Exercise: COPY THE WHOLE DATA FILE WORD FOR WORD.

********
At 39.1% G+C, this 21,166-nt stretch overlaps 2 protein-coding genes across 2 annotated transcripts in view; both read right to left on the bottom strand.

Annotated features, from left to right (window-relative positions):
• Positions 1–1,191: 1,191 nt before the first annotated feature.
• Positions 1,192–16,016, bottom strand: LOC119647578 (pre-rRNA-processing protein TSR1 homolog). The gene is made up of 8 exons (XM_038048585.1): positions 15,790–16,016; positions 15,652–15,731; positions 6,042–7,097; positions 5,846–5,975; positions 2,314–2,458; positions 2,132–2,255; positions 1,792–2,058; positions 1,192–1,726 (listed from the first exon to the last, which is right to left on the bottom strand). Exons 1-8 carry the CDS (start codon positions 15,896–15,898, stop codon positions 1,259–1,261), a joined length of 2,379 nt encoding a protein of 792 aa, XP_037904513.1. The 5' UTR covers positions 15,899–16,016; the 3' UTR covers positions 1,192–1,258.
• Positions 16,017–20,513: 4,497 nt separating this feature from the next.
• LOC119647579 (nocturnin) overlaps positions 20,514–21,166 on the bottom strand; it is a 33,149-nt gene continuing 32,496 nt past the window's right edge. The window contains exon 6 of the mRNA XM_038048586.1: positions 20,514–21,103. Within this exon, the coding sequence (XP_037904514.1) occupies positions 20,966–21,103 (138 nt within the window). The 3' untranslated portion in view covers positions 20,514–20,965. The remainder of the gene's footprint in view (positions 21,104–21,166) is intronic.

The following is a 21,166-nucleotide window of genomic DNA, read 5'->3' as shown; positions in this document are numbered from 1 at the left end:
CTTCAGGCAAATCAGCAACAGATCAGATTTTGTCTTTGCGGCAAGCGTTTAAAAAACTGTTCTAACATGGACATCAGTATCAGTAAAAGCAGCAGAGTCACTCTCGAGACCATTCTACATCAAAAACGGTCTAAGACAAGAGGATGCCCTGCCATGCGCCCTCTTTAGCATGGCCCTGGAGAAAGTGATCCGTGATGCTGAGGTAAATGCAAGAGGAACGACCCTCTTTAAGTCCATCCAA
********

At 39.1% G+C, this 21,166-nt stretch overlaps 2 protein-coding genes across 2 annotated transcripts in view; both read right to left on the bottom strand.

Annotated features, from left to right (window-relative positions):
• Positions 1–1,191: 1,191 nt before the first annotated feature.
• Positions 1,192–16,016, bottom strand: LOC119647578 (pre-rRNA-processing protein TSR1 homolog). The gene is made up of 8 exons (XM_038048585.1): positions 15,790–16,016; positions 15,652–15,731; positions 6,042–7,097; positions 5,846–5,975; positions 2,314–2,458; positions 2,132–2,255; positions 1,792–2,058; positions 1,192–1,726 (listed from the first exon to the last, which is right to left on the bottom strand). Exons 1-8 carry the CDS (start codon positions 15,896–15,898, stop codon positions 1,259–1,261), a joined length of 2,379 nt encoding a protein of 792 aa, XP_037904513.1. The 5' UTR covers positions 15,899–16,016; the 3' UTR covers positions 1,192–1,258.
• Positions 16,017–20,513: 4,497 nt separating this feature from the next.
• LOC119647579 (nocturnin) overlaps positions 20,514–21,166 on the bottom strand; it is a 33,149-nt gene continuing 32,496 nt past the window's right edge. The window contains exon 6 of the mRNA XM_038048586.1: positions 20,514–21,103. Within this exon, the coding sequence (XP_037904514.1) occupies positions 20,966–21,103 (138 nt within the window). The 3' untranslated portion in view covers positions 20,514–20,965. The remainder of the gene's footprint in view (positions 21,104–21,166) is intronic.

The following is a 21,166-nucleotide window of genomic DNA, read 5'->3' as shown; positions in this document are numbered from 1 at the left end:
CTTCAGGCAAATCAGCAACAGATCAGATTTTGTCTTTGCGGCAAGCGTTTAAAAAACTGTTCTAACATGGACATCAGTATCAGTAAAAGCAGCAGAGTCACTCTCGAGACCATTCTACATCAAAAACGGTCTAAGACAAGAGGATGCCCTGCCATGCGCCCTCTTTAGCATGGCCCTGGAGAAAGTGATCCGTGATGCTGAGGTAAATGCAAGAGGAACGACCCTCTTTAAGTCCATCCAA